Last week, I convened a meeting of the NAATBatt International Policy Committee to review the draft bill in support of stationary energy storage that you sent me.  Representatives of the following member companies of NAATBatt International participated in the review:  XALT Energy, University of Kentucky, CSA Group, Snell & Wilmer, General Motors, Tucson Electric Power, EnerSys, Tronox, DNV GL, and Braille Battery.  Please note that the views expressed in this e-mail below are the views of the NAATBatt International Policy Committee and not the views of any individual company.

            Based upon the Policy Committee’s review of discussion of the draft bill, the Committee has asked me to transmit to you the following comments and suggestions concerning the draft legislation:

  1. Eliminate the Limit on System Size for Section 48 Credits.  NAATBatt believes that the “1 megawatt for a minimum of 1 hour” size limit is a legacy of earlier legislative initiatives, the focus of which (frequency regulation) is of diminishing relative importance in promoting storage technology.  One of the most promising areas for storage deployment today is in the commercial and industrial market.  Many C&I storage products are 50kW or smaller.  The Section 48 credit would help stimulate this important market.  NAATBatt believes that the size limit for the Section 48 credit should be eliminated.
  1. Storage to Support xEV Recharging.  Both Section 48 and Section 25D credits should be generally available for storage systems used to recharge xEV’s.  Electric vehicle recharging is an important use of storage.  The condition that such systems must be equipped with smart grid equipment or control the time of day charging and discharging of such vehicles is unnecessarily restrictive and should be eliminated.
  1. The Credits Should be Technologically Agnostic.  There is some concern that the reference to “mechanical, chemical or thermal processes” is unnecessarily restrictive.  Supercapacitors, which are based on an electrical process, might not be covered by that language.  It is suggested that the phrase “mechanical, chemical or thermal” be eliminated or that, at a minimum, the word “electrical” be added to the list.
  1. No Conflict with the Existing ITC.  Many developers and manufacturers obtain ITC’s for certain types of storage units under existing law.  NAATBatt is concerned that the new credits proposed under this legislation do not conflict with the ITC or cause it to be cut back with respect to storage property.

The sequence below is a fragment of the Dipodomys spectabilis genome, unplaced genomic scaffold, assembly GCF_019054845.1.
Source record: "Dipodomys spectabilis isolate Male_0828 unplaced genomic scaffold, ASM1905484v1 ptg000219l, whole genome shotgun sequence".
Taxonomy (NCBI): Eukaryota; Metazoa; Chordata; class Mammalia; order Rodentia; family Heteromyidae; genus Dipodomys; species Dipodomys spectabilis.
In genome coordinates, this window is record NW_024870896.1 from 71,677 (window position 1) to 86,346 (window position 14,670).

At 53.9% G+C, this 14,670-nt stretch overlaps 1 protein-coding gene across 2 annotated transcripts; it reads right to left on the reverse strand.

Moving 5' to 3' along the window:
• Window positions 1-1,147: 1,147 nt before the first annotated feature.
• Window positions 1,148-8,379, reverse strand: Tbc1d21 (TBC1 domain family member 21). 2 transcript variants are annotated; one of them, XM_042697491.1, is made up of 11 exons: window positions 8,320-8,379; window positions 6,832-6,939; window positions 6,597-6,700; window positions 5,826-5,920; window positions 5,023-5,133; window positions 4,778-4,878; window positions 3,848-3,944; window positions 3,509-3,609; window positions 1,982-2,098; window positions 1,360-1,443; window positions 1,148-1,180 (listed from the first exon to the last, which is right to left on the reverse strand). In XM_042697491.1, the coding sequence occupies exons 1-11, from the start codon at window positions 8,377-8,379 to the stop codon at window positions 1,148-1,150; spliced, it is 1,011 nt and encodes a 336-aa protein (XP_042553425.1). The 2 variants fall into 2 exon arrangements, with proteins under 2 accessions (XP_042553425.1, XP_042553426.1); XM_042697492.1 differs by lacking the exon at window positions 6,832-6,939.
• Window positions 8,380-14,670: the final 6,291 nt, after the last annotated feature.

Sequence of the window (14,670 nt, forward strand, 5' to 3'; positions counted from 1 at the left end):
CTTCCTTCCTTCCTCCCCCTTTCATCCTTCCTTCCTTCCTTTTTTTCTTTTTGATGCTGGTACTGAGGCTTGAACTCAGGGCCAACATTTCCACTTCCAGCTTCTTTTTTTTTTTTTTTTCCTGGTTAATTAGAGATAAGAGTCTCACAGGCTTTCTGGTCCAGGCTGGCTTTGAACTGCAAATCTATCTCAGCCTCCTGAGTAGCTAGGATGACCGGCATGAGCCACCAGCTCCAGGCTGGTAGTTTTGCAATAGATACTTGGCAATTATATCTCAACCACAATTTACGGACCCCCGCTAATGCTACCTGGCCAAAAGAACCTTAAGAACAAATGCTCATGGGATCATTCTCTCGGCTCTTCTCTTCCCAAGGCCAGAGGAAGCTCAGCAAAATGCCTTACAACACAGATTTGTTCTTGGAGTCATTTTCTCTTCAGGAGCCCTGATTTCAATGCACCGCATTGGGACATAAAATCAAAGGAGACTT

1. Limitation on Allocation of Credits.  NAATBatt is concerned by the potential of a small number of large or politically connected owners and manufacturers to corner the limited pool of credits.  NAATBatt suggests that the $60,000,000 per project limit also apply to individual owners and manufacturers.
  1. Clarification for Support of Existing Renewable Generation.  NAATBatt would like the bill to be more clear that the Section 48 credits apply to storage property  used to store electricity generated from “new or existing” renewable resources for use at a later time.  New storage resources added to existing renewable generation should be eligible for the credit. 
  1. Reduce the Ability of Government Agencies to Pick Winners.  Technology is developing rapidly in energy storage and the market will move in unpredictable ways.  NAATBatt is concerned with the wide discretion given to federal administrators to pick winners and losers through the allocation of tax credits.  The Committee can suggest off hand no better idea as to how to allocate the limited pool of credits.  But it wishes to express this concern.

            Thank you again for reaching out to us.  I very much hope that your office will consider NAATBatt International and its members a resource as Congressman Honda looks for ways to better support the development and commercialization of advanced electrochemical energy storage in the United States.